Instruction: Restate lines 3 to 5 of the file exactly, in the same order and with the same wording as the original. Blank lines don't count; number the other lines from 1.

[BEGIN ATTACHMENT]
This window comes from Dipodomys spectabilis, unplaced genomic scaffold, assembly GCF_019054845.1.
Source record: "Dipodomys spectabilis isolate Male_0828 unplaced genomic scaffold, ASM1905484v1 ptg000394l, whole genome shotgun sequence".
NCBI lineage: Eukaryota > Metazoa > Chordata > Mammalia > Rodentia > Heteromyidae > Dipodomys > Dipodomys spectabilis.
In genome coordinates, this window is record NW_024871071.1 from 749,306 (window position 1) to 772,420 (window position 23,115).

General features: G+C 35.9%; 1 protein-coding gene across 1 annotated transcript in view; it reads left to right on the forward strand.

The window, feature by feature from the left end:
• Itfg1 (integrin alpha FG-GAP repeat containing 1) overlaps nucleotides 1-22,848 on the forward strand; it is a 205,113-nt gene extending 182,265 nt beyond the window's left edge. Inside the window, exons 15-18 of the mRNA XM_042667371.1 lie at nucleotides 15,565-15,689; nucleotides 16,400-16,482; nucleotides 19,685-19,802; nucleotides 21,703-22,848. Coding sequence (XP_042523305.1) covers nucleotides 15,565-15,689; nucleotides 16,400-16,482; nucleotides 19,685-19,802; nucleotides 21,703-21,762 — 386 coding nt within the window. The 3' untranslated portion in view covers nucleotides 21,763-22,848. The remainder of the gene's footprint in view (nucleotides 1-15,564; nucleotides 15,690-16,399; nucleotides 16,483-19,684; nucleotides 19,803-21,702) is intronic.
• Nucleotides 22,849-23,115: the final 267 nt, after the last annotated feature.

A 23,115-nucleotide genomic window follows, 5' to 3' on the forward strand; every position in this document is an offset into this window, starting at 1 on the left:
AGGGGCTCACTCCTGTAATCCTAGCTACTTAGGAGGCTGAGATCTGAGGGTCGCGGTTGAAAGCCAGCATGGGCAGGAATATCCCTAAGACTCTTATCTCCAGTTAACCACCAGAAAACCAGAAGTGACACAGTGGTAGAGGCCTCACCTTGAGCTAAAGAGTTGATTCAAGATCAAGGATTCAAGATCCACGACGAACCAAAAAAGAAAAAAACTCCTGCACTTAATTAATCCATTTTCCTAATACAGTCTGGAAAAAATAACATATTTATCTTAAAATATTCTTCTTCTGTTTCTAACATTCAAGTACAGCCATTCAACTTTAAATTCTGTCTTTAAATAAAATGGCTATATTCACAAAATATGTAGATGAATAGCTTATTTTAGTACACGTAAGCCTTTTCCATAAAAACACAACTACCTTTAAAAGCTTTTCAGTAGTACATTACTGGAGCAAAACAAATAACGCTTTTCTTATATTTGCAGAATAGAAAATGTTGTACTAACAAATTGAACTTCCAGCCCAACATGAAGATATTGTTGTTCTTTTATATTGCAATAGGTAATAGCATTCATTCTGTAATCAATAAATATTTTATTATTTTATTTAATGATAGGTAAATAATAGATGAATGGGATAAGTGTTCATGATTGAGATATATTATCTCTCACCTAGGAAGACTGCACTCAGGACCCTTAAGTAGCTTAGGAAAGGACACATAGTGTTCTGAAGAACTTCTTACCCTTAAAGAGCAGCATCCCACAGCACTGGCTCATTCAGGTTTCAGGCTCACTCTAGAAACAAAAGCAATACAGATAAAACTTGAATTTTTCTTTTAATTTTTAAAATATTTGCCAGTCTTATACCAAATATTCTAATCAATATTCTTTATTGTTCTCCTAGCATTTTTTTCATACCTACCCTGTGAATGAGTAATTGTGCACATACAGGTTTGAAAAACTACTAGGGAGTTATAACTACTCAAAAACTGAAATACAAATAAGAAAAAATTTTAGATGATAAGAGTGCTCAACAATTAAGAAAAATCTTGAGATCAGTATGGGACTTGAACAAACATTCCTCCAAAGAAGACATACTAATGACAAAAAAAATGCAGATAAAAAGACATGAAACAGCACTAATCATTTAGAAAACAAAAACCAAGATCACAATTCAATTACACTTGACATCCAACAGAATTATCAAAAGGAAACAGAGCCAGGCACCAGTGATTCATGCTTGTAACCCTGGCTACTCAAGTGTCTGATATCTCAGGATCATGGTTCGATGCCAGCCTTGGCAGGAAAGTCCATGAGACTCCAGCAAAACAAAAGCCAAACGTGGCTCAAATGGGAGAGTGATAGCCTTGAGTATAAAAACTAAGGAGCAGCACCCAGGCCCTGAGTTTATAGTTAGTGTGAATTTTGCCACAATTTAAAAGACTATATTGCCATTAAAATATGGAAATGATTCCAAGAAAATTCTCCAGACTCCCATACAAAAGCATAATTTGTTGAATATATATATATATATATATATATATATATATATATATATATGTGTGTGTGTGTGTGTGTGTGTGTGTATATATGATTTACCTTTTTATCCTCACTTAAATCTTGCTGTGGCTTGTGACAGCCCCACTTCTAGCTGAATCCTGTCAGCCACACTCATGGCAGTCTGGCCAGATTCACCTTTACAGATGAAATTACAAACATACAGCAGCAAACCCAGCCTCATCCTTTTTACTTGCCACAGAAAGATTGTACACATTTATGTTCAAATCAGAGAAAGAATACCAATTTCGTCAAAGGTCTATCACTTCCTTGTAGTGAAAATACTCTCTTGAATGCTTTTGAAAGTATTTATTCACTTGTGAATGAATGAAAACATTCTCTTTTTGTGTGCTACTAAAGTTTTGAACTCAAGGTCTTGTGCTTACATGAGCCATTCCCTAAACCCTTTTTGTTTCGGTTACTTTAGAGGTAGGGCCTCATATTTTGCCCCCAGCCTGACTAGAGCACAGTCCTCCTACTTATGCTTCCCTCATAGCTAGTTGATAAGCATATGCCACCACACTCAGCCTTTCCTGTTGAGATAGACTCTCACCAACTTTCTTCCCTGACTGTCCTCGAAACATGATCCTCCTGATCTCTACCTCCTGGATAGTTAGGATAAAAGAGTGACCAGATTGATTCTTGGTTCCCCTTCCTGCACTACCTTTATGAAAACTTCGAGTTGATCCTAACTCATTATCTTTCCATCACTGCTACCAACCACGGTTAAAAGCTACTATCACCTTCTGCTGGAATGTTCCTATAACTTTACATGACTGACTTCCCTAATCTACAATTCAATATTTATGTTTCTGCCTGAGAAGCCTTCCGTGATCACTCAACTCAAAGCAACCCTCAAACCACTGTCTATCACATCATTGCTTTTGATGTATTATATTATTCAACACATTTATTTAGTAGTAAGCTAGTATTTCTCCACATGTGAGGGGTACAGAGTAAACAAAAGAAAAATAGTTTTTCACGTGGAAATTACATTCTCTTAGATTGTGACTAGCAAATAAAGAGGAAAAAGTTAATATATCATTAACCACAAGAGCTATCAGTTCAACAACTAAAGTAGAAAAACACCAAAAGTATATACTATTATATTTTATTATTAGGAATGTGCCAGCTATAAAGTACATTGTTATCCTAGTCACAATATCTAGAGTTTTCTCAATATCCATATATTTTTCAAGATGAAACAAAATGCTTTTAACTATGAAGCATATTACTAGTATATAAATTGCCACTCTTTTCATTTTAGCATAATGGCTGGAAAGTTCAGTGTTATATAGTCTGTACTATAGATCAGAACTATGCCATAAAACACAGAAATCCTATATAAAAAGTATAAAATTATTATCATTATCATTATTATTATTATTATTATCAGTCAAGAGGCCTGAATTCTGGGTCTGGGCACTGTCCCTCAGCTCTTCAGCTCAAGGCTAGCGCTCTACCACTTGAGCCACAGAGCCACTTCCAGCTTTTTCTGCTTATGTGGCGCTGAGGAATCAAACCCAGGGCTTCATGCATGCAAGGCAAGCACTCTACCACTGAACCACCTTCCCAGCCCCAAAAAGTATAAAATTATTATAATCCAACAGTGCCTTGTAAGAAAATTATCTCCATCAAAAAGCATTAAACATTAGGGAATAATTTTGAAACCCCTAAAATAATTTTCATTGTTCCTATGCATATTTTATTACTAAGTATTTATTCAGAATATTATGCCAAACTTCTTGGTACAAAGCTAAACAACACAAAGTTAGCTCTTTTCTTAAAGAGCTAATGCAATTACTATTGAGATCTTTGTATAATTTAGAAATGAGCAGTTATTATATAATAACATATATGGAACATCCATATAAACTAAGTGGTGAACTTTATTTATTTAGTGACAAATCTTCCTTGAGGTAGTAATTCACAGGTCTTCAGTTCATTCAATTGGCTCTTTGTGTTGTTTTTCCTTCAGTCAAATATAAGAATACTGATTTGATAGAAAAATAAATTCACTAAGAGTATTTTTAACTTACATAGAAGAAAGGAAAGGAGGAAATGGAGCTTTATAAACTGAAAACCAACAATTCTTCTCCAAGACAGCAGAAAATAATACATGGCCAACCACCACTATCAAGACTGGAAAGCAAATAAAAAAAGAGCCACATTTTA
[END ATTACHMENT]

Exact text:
NCBI lineage: Eukaryota > Metazoa > Chordata > Mammalia > Rodentia > Heteromyidae > Dipodomys > Dipodomys spectabilis.
In genome coordinates, this window is record NW_024871071.1 from 749,306 (window position 1) to 772,420 (window position 23,115).

General features: G+C 35.9%; 1 protein-coding gene across 1 annotated transcript in view; it reads left to right on the forward strand.